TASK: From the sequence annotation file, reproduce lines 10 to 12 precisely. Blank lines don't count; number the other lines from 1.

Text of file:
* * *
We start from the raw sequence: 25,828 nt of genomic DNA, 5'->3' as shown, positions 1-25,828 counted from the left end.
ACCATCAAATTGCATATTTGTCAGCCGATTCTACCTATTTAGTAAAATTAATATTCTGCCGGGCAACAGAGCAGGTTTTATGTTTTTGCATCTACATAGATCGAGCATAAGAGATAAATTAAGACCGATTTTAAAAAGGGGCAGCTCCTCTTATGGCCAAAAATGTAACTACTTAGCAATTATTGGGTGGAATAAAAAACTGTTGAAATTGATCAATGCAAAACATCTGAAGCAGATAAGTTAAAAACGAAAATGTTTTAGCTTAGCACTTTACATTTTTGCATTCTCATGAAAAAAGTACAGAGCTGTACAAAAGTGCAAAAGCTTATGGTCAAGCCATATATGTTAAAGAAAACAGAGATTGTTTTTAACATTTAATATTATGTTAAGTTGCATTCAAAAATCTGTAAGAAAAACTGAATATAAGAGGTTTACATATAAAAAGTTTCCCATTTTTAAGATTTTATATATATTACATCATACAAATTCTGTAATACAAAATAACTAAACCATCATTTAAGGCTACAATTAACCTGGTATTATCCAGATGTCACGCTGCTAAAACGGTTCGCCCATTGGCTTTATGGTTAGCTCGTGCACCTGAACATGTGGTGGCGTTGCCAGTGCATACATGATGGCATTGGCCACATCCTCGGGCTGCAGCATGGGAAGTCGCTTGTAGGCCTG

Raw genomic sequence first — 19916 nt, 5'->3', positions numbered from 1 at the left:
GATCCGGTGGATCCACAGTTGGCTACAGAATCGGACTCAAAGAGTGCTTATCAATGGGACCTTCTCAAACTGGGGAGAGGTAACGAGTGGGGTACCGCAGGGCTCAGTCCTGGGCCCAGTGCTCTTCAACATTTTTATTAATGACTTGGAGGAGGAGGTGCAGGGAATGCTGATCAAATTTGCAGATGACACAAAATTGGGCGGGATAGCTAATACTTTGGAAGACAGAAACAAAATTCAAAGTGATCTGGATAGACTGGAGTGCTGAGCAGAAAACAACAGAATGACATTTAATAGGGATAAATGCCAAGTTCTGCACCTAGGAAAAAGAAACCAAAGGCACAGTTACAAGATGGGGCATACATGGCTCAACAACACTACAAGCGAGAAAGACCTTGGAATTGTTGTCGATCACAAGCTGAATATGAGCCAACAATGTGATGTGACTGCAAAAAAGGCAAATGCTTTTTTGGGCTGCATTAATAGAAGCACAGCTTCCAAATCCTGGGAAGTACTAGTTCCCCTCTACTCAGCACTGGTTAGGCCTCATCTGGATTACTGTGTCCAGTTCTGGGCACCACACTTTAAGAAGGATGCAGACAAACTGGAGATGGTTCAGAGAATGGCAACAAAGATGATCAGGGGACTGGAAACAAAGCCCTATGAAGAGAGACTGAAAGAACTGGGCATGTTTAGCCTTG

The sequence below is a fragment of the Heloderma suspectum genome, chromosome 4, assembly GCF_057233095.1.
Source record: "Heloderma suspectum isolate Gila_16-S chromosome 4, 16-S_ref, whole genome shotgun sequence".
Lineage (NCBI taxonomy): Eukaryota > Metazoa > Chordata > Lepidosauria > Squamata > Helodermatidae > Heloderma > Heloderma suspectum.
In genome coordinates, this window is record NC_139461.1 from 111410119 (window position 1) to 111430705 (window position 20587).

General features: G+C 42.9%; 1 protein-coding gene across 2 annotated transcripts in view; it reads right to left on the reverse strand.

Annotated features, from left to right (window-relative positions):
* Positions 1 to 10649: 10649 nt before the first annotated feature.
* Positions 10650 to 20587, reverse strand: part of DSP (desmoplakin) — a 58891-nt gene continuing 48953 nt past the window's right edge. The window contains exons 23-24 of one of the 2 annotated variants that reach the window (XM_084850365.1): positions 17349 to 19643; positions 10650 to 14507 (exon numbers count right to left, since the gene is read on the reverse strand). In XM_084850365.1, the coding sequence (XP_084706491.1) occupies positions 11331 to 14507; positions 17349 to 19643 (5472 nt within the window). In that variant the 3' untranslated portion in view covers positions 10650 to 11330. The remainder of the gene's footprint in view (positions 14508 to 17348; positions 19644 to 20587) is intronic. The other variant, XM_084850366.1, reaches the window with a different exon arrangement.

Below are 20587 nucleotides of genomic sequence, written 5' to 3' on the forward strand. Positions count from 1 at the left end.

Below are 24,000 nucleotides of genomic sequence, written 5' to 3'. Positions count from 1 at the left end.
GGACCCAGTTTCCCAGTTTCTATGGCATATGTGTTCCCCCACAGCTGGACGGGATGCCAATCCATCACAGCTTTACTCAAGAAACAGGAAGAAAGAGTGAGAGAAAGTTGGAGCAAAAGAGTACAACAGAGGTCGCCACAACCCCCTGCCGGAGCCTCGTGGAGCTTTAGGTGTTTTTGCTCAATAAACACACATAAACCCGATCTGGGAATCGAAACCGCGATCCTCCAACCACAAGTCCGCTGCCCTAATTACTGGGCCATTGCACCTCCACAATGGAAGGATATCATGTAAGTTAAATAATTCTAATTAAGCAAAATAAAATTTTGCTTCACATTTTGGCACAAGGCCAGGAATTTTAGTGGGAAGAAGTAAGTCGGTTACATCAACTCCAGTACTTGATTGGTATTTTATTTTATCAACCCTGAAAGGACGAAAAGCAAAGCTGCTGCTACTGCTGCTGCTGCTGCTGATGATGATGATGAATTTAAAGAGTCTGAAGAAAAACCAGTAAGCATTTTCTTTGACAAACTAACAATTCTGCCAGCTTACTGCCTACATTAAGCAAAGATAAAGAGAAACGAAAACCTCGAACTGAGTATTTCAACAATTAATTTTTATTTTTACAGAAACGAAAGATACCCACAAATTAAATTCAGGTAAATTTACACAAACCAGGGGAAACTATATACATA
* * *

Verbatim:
Annotated features, from left to right (window-relative positions):
* Positions 1 to 10649: 10649 nt before the first annotated feature.
* Positions 10650 to 20587, reverse strand: part of DSP (desmoplakin) — a 58891-nt gene continuing 48953 nt past the window's right edge. The window contains exons 23-24 of one of the 2 annotated variants that reach the window (XM_084850365.1): positions 17349 to 19643; positions 10650 to 14507 (exon numbers count right to left, since the gene is read on the reverse strand). In XM_084850365.1, the coding sequence (XP_084706491.1) occupies positions 11331 to 14507; positions 17349 to 19643 (5472 nt within the window). In that variant the 3' untranslated portion in view covers positions 10650 to 11330. The remainder of the gene's footprint in view (positions 14508 to 17348; positions 19644 to 20587) is intronic. The other variant, XM_084850366.1, reaches the window with a different exon arrangement.